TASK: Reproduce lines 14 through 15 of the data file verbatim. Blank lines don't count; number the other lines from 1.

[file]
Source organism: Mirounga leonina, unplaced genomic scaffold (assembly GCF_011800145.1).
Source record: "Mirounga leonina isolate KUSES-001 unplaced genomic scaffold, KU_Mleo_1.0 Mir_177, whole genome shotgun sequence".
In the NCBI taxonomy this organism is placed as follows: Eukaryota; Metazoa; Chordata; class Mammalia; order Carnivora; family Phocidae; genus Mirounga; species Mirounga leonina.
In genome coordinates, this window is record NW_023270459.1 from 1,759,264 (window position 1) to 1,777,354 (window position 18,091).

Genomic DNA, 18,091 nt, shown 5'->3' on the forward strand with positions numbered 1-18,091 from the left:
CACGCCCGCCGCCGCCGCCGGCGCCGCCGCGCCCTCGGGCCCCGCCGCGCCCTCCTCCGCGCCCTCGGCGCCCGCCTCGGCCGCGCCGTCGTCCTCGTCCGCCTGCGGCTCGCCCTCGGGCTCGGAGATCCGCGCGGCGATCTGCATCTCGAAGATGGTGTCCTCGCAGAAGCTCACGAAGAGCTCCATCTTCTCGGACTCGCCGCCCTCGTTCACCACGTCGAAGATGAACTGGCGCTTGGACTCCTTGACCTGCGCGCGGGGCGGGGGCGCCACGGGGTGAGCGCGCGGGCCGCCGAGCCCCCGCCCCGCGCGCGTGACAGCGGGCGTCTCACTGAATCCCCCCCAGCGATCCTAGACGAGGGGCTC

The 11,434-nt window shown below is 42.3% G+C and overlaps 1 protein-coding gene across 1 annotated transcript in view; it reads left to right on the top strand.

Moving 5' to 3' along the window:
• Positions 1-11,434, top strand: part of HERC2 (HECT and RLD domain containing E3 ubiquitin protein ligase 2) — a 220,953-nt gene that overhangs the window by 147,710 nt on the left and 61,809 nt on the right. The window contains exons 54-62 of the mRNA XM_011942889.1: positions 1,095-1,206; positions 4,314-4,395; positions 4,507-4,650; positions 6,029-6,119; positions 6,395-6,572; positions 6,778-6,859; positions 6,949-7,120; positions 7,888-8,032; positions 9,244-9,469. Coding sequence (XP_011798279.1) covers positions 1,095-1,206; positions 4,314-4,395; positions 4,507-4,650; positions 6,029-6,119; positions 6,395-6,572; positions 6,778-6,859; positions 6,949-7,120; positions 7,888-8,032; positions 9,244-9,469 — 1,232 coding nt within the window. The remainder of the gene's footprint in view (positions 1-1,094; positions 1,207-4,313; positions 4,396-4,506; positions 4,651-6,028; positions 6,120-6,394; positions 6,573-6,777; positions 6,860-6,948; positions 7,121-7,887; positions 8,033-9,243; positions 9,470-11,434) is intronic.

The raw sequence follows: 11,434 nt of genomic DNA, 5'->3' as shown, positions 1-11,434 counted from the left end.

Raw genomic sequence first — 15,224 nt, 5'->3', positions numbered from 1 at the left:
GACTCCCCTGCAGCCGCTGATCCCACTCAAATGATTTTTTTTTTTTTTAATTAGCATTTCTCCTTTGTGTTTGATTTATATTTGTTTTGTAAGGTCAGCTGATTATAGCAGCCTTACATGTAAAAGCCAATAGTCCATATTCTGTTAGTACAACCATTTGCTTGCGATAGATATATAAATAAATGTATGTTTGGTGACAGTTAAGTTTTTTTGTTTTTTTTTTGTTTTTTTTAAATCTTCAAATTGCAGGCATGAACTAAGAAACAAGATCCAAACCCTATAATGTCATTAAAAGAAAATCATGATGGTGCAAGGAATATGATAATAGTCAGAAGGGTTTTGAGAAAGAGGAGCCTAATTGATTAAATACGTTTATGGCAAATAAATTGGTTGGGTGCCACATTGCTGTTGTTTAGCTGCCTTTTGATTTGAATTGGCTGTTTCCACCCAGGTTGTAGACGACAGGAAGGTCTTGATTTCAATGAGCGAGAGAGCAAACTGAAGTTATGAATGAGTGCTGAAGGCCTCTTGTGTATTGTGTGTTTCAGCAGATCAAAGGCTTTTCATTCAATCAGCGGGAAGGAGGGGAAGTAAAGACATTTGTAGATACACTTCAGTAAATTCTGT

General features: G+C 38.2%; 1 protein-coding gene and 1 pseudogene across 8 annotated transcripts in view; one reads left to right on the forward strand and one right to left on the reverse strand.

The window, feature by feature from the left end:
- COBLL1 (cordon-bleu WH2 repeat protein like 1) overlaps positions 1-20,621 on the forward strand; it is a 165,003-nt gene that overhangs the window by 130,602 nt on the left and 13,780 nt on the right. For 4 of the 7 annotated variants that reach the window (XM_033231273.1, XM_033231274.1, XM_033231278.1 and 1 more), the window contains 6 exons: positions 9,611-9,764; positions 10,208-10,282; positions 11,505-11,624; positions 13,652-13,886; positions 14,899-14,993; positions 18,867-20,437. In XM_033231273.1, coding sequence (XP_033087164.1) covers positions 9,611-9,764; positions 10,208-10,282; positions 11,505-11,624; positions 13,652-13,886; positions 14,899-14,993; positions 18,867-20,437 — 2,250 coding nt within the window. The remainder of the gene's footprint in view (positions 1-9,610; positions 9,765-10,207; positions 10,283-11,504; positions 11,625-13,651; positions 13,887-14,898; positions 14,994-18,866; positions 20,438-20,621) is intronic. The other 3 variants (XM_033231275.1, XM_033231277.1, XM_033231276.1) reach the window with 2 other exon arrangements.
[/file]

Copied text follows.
The window, feature by feature from the left end:
- COBLL1 (cordon-bleu WH2 repeat protein like 1) overlaps positions 1-20,621 on the forward strand; it is a 165,003-nt gene that overhangs the window by 130,602 nt on the left and 13,780 nt on the right. For 4 of the 7 annotated variants that reach the window (XM_033231273.1, XM_033231274.1, XM_033231278.1 and 1 more), the window contains 6 exons: positions 9,611-9,764; positions 10,208-10,282; positions 11,505-11,624; positions 13,652-13,886; positions 14,899-14,993; positions 18,867-20,437. In XM_033231273.1, coding sequence (XP_033087164.1) covers positions 9,611-9,764; positions 10,208-10,282; positions 11,505-11,624; positions 13,652-13,886; positions 14,899-14,993; positions 18,867-20,437 — 2,250 coding nt within the window. The remainder of the gene's footprint in view (positions 1-9,610; positions 9,765-10,207; positions 10,283-11,504; positions 11,625-13,651; positions 13,887-14,898; positions 14,994-18,866; positions 20,438-20,621) is intronic. The other 3 variants (XM_033231275.1, XM_033231277.1, XM_033231276.1) reach the window with 2 other exon arrangements.